We encourage you to join our Political Community email discussion list.
2. For prospective PhD summer school participants
The summer school is intended to give PhD students the opportunity to:
- relate their research to broader, inter-disciplinary debates on citizenship, civil society and rule of law, with a view to rethinking and developing their arguments
- present their research in a supportive setting and receive feedback on the content and form of their presentation
- discuss their research informally with scholars and with other PhD students – we recognize that PhD students are sometimes relatively isolated
Successful applicants will attend the workshop on Tuesday 24th and Wednesday 25th June, and then participate in the PhD summer school on Thursday 26th and Friday 27th June:
- on Thursday morning, students will reflect on the workshop with several of the speakers, followed by discussion on Thursday afternoon of a set of related readings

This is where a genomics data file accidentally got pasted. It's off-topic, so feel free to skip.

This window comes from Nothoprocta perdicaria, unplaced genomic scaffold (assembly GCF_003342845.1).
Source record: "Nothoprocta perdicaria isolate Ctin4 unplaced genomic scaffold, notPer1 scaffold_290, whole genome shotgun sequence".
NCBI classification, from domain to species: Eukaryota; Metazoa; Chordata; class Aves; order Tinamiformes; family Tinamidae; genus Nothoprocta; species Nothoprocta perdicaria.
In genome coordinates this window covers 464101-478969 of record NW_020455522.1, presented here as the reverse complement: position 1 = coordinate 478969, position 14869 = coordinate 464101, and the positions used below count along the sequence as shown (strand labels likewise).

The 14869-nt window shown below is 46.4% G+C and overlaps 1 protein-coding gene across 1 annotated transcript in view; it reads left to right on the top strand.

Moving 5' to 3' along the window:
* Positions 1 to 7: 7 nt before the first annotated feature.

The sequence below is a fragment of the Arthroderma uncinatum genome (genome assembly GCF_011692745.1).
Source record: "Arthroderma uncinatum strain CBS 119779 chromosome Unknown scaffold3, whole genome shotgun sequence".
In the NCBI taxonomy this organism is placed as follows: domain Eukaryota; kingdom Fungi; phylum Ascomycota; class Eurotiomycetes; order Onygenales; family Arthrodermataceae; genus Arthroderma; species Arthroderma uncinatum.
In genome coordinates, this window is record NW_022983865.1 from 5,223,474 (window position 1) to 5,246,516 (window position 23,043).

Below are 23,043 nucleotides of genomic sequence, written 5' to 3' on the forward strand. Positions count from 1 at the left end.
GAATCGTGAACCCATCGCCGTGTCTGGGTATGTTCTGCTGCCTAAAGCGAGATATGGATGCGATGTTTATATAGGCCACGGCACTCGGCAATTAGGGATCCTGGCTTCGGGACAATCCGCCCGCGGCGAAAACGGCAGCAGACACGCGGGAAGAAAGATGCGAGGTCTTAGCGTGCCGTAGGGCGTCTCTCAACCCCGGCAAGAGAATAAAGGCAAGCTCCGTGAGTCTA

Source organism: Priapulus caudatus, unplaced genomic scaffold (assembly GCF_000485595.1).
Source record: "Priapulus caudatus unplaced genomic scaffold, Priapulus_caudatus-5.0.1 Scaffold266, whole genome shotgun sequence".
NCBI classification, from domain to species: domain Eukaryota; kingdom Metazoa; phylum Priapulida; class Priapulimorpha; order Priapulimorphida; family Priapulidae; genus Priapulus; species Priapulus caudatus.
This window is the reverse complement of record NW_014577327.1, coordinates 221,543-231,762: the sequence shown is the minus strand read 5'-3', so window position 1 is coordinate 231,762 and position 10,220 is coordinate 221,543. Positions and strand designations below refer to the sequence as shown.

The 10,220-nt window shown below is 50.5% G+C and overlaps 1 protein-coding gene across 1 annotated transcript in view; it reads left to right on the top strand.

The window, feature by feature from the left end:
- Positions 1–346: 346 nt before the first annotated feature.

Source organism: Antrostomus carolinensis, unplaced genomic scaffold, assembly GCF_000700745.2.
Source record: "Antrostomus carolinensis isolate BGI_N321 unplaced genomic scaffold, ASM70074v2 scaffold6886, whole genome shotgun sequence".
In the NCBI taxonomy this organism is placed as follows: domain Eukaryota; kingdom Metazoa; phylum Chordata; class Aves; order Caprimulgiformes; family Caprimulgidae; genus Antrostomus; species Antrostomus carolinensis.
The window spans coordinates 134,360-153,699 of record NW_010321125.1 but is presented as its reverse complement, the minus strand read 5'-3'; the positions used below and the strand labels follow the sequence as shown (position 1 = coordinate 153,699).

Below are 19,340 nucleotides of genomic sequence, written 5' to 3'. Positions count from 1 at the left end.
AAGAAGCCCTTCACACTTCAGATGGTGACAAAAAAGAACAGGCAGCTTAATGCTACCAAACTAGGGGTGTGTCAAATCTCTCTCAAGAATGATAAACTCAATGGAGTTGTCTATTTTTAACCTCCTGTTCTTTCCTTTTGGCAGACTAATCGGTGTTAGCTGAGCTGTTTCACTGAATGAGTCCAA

- on Friday morning and afternoon, students will draw on their PhD research to address the topic, receiving feedback from the workshop speakers as well as their fellow-students.
The fee for attending the workshop will be waived. Successful PhD applicants will also receive board and lodging for the duration of the workshop and summer school, as well as the first £200 of their travel expenses. In return we ask that you commit to:
- preparing a 10-minute presentation, drawing on your PhD research to address the topic
- after your presentation you will receive questions and comments from the scholars and other PhD students
- you are also expected to pose questions and comments about the presentations of your fellow PhD students
- doing the selected readings in advance of the summer school, with a view to discussing them in the Thursday afternoon session